A woolly mammoth (Mammuthus primigenius) carcass from Maly Lyakhovsky Island (New Siberian Islands, Russian Federation)

Semyon E. Grigoriev, Daniel C. Fisher, Theodor Obadă, Ethan A. Shirley, Adam N. Rountrey, Grigory N. Savvinov, Darima K. Garmaeva, Gavril P. Novgorodov, Maksim Yu Cheprasov, Sergei E. Vasilev, Artemiy E. Goncharov, Alexey Masharskiy, Viktoriya E. Egorova, Palmira P. Petrova, Eya E. Egorova, Yana A. Akhremenko, Johannes van der Plicht, Alexei A. Galanin, Sergei E. Fedorov, Evgeny V. IvanovAlexei N. Tikhonov

Research output: Contribution to journalArticlepeer-review

11 Scopus citations

Abstract

A partial carcass of an adult woolly mammoth (Mammuthus primigenius) found in 2012 on Maly Lyakhovsky Island presents a new opportunity to retrieve associated anatomical, morphological, and life history data on this important component of Pleistocene biotas. In addition, we address hematological, histological, and microbiological issues that relate directly to quality of preservation. Recovered by staff from North-Eastern Federal University in Yakutsk, this individual is a relatively old female preserving soft tissue of the anteroventral portion of the head, most of both fore-quarters, and the ventral aspect of much of the rest of the body. Both tusks were recovered and subjected to computed tomographic analysis in which annual dentin increments were revealed as cycles of variation in X-ray attenuation. Measurements of annual increment areas (in longitudinal section) display a pulsed pattern of tusk growth showing cycles of growth rate variation over periods of 3–5 years. These intervals are interpreted as calving cycles reflecting regular shifts in calcium and phosphate demand for tusk growth vs. fetal ossification and lactation. Brown liquid associated with the frozen carcass turned out to include remains of hemolyzed blood, and blood samples examined microscopically included white blood cells with preserved nuclei. Muscle tissue from the trunk was unusually well preserved, even at the histological level. Intestinal contents and tissue samples were investigated microbiologically, and several strains of lactic-acid bacteria (e.g., Enterococcus faecium, Enterococcus hirae) that are widely distributed as commensal organisms in the intestines of herbivores were isolated.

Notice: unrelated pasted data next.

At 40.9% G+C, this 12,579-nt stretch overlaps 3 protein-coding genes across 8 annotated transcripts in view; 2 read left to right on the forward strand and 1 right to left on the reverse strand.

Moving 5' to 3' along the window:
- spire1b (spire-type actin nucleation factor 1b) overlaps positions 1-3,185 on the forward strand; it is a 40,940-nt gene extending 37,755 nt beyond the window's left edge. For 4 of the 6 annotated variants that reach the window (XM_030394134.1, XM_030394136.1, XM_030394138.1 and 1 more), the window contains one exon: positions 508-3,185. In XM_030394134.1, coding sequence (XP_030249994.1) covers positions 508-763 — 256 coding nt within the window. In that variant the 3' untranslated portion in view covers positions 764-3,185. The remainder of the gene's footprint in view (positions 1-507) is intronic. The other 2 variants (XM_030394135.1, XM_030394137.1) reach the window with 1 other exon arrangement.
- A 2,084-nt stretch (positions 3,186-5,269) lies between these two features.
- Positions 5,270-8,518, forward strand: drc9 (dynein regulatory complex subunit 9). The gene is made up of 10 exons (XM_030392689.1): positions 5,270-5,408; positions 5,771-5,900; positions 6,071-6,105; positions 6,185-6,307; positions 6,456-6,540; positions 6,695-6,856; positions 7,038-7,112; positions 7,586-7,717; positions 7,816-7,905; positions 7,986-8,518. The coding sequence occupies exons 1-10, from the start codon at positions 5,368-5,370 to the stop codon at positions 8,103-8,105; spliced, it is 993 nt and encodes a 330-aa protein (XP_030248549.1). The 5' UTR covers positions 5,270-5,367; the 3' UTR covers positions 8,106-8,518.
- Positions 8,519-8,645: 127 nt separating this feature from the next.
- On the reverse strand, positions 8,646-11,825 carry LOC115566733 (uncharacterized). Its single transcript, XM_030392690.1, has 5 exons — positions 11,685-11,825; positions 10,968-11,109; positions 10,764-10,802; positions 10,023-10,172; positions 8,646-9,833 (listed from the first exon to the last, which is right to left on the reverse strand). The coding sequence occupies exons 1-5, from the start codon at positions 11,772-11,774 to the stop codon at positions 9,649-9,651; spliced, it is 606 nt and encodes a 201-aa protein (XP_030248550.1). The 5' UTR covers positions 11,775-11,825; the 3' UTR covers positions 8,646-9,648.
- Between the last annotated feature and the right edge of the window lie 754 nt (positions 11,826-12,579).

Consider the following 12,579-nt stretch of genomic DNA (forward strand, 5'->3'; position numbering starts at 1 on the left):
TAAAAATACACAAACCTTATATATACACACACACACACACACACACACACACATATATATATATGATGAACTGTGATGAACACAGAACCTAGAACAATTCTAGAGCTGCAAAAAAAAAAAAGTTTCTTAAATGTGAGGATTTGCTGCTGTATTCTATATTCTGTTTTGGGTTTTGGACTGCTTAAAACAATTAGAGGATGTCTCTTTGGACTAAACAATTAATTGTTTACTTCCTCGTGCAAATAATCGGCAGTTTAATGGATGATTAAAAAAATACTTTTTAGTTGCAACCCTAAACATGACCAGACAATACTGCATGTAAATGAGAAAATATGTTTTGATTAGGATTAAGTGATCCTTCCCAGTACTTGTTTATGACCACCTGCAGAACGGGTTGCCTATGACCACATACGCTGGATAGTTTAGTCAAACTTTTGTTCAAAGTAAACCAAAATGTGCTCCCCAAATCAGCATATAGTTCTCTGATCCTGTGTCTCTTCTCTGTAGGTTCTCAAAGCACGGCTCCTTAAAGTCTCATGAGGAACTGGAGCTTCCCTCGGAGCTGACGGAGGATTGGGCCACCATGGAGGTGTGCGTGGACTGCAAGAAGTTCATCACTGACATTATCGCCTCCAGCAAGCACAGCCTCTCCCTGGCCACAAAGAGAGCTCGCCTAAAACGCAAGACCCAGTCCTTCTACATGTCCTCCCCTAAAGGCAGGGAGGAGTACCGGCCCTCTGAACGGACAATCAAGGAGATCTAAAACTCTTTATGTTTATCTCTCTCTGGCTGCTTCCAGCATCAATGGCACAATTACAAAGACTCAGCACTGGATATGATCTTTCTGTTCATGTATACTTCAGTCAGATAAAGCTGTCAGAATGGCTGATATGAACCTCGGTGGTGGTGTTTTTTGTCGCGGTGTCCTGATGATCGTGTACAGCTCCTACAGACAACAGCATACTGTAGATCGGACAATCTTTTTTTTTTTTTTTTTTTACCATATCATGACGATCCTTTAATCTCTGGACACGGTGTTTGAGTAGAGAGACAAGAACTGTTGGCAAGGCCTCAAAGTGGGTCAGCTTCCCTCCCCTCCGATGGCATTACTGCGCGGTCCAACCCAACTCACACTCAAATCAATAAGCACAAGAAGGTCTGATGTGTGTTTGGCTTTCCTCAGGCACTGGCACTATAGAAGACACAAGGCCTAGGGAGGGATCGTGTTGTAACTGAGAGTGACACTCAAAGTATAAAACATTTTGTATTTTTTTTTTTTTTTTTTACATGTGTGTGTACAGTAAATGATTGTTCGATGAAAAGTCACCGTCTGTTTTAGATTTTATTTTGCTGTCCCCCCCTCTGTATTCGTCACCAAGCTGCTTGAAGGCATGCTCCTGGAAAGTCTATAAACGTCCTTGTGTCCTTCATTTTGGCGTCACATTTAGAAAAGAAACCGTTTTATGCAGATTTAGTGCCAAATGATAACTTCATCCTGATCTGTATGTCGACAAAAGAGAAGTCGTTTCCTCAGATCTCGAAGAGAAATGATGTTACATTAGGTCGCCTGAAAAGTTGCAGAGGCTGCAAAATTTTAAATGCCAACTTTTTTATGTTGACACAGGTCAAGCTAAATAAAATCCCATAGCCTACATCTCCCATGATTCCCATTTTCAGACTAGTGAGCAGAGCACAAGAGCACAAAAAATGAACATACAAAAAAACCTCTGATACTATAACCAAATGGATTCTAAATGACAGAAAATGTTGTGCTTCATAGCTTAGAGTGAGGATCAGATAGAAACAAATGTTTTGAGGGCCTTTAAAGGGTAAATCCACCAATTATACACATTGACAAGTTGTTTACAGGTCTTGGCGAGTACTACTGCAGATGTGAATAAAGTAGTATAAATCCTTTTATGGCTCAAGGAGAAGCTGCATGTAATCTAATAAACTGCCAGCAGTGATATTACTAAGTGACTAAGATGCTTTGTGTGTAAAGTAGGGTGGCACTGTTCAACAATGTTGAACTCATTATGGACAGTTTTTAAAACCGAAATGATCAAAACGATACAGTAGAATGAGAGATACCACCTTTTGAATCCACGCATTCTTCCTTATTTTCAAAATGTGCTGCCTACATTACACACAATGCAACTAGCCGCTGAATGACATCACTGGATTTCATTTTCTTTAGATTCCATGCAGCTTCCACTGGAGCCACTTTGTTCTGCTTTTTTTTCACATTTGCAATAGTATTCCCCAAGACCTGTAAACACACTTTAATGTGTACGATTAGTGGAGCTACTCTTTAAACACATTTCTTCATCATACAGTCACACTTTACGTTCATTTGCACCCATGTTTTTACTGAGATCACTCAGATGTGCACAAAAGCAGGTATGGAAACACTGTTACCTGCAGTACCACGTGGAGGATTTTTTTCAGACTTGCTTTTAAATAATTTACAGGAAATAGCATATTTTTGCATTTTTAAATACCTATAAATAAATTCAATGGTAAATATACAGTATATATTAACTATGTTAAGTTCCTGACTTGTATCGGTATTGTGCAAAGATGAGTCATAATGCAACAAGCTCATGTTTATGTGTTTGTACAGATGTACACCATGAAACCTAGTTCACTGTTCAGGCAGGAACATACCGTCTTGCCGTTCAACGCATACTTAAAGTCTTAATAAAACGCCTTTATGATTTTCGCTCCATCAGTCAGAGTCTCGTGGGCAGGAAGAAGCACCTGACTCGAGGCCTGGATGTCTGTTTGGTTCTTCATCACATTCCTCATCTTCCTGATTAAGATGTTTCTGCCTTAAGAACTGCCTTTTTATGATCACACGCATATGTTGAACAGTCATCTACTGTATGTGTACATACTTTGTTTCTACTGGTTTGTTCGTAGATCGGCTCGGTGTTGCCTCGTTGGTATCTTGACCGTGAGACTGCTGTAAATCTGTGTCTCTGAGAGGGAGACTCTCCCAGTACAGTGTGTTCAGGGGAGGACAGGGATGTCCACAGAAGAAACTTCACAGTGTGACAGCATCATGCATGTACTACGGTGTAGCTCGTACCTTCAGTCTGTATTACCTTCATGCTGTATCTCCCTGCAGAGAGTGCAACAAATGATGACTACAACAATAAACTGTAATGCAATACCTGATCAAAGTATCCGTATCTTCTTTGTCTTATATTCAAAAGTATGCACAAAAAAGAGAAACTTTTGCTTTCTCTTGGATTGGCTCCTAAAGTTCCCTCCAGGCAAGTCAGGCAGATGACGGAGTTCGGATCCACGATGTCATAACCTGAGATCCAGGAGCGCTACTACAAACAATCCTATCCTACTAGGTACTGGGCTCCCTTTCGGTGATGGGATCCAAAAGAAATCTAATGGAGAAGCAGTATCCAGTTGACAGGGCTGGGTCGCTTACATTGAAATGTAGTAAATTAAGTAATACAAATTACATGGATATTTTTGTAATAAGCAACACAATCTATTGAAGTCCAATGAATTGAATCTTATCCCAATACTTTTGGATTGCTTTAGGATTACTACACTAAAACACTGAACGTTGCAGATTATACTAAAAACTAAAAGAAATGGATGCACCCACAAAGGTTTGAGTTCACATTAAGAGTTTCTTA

Translated title of the contributionОстанки шерстистого мамонта, найденные на острове Малый Ляховский (Новосибирские острова, РФ)
Original languageEnglish
Pages (from-to)89-103
Number of pages15
JournalQuaternary International
Volume445
DOIs
StatePublished - 25 Jul 2017

Scopus subject areas

  • Earth-Surface Processes

Keywords

  • Late Pleistocene
  • Life history
  • Maly Lyakhovsky Island
  • Mammuthus primigenius
  • Permafrost
  • Soft tissue preservation

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